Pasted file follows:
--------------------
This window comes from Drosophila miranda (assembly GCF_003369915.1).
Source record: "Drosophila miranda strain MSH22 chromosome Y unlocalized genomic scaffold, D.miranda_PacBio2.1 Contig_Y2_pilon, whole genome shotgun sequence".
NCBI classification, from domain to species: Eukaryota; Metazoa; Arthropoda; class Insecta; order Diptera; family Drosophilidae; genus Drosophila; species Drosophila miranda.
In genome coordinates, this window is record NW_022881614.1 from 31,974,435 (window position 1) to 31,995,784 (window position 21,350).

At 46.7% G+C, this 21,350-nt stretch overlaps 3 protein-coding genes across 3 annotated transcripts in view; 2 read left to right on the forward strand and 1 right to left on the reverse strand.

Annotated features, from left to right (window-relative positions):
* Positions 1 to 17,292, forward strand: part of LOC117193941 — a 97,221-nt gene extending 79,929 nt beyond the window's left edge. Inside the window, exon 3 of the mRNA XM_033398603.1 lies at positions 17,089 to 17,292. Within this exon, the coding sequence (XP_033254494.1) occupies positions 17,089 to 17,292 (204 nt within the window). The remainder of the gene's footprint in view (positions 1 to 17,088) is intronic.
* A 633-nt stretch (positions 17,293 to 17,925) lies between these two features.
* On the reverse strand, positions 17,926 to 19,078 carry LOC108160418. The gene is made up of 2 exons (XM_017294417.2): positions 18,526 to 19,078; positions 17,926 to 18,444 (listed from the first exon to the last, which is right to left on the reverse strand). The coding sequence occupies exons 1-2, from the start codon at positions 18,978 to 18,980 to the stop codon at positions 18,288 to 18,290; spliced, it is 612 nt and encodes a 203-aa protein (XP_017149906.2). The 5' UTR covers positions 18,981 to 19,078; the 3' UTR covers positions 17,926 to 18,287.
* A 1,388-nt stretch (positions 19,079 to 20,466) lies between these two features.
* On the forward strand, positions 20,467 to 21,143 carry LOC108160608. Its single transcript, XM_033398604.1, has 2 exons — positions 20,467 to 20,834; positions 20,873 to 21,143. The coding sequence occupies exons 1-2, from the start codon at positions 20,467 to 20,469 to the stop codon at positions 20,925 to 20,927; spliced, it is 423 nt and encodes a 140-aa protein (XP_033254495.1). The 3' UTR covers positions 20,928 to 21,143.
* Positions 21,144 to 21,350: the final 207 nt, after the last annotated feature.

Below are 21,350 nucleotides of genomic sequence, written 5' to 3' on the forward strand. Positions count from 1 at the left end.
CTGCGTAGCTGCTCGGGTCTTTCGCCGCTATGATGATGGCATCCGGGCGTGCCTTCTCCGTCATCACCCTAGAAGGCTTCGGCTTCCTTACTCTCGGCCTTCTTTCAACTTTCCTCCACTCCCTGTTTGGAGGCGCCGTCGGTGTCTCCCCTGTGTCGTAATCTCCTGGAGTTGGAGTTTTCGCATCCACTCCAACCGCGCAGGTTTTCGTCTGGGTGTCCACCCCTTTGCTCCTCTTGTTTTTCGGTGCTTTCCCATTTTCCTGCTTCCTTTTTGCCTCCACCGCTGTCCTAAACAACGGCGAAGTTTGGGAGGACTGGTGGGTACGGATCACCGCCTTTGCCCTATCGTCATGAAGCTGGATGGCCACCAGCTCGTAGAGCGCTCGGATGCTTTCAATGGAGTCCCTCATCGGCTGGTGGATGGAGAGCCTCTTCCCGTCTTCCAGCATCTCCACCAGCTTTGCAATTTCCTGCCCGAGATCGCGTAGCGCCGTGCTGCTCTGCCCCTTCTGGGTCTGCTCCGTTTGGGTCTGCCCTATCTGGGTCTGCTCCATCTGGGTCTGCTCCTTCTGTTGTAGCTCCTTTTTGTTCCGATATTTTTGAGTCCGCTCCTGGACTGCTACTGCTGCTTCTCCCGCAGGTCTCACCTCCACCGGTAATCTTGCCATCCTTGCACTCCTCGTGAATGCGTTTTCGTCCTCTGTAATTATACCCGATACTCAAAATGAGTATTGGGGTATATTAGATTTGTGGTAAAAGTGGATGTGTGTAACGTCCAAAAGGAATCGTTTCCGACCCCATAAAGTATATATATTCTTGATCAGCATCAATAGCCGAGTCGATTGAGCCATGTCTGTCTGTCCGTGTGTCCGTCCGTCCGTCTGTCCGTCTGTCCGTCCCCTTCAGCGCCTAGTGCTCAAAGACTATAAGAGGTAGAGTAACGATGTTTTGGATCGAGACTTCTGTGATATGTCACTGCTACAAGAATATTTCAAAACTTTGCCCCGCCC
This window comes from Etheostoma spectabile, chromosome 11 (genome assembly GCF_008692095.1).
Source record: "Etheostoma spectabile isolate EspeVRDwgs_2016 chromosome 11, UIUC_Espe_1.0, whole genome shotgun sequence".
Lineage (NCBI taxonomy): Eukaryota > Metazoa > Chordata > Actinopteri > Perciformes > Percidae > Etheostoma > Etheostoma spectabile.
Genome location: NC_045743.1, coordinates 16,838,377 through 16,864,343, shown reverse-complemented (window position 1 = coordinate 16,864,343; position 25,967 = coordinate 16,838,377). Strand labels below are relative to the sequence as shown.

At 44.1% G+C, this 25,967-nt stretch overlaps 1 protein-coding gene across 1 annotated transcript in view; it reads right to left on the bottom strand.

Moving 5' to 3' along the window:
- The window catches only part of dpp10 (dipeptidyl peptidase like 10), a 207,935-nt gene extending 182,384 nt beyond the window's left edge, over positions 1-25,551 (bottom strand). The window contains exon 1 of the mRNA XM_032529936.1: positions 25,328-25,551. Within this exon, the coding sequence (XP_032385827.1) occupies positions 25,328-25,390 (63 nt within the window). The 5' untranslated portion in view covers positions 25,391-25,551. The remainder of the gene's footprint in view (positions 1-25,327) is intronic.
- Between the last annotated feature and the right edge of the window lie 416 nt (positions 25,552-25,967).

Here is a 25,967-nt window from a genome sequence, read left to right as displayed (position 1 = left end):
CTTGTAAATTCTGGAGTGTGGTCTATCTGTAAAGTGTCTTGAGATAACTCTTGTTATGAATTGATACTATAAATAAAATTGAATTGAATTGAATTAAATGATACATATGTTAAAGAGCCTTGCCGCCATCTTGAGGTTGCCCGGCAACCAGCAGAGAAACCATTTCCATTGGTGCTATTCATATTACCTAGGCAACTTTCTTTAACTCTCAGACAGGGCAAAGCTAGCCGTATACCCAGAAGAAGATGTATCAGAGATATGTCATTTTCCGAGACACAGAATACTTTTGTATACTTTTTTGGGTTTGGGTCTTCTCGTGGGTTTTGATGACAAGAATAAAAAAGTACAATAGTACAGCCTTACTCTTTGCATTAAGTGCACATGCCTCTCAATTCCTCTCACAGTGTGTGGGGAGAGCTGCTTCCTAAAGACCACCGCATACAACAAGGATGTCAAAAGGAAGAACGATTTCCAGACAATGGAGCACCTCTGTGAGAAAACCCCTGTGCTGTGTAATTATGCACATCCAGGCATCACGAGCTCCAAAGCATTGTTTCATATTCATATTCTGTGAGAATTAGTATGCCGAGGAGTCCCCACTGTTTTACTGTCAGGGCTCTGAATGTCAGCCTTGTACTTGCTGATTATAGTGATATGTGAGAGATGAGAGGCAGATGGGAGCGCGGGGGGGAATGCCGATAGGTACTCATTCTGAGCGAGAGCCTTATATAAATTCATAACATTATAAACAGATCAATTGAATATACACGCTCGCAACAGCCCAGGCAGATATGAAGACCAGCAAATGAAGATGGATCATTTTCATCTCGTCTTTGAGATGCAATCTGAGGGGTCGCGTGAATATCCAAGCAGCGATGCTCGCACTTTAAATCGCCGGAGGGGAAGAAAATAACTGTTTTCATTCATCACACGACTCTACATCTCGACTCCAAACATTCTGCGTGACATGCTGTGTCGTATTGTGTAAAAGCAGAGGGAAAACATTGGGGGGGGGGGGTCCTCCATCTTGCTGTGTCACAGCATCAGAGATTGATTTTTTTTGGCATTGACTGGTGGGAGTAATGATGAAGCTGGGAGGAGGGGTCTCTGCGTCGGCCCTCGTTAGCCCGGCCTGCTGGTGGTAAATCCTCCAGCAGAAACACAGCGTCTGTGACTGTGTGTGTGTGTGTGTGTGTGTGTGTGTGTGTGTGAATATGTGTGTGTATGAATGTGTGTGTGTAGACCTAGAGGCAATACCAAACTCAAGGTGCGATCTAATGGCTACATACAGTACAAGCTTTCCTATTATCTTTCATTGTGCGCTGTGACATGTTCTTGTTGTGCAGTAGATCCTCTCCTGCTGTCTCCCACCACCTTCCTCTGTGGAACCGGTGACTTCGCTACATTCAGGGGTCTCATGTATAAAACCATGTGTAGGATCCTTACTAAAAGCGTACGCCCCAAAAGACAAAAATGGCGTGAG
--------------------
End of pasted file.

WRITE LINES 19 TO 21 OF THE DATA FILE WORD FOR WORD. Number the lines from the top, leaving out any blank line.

At 44.1% G+C, this 25,967-nt stretch overlaps 1 protein-coding gene across 1 annotated transcript in view; it reads right to left on the bottom strand.

Moving 5' to 3' along the window:
- The window catches only part of dpp10 (dipeptidyl peptidase like 10), a 207,935-nt gene extending 182,384 nt beyond the window's left edge, over positions 1-25,551 (bottom strand). The window contains exon 1 of the mRNA XM_032529936.1: positions 25,328-25,551. Within this exon, the coding sequence (XP_032385827.1) occupies positions 25,328-25,390 (63 nt within the window). The 5' untranslated portion in view covers positions 25,391-25,551. The remainder of the gene's footprint in view (positions 1-25,327) is intronic.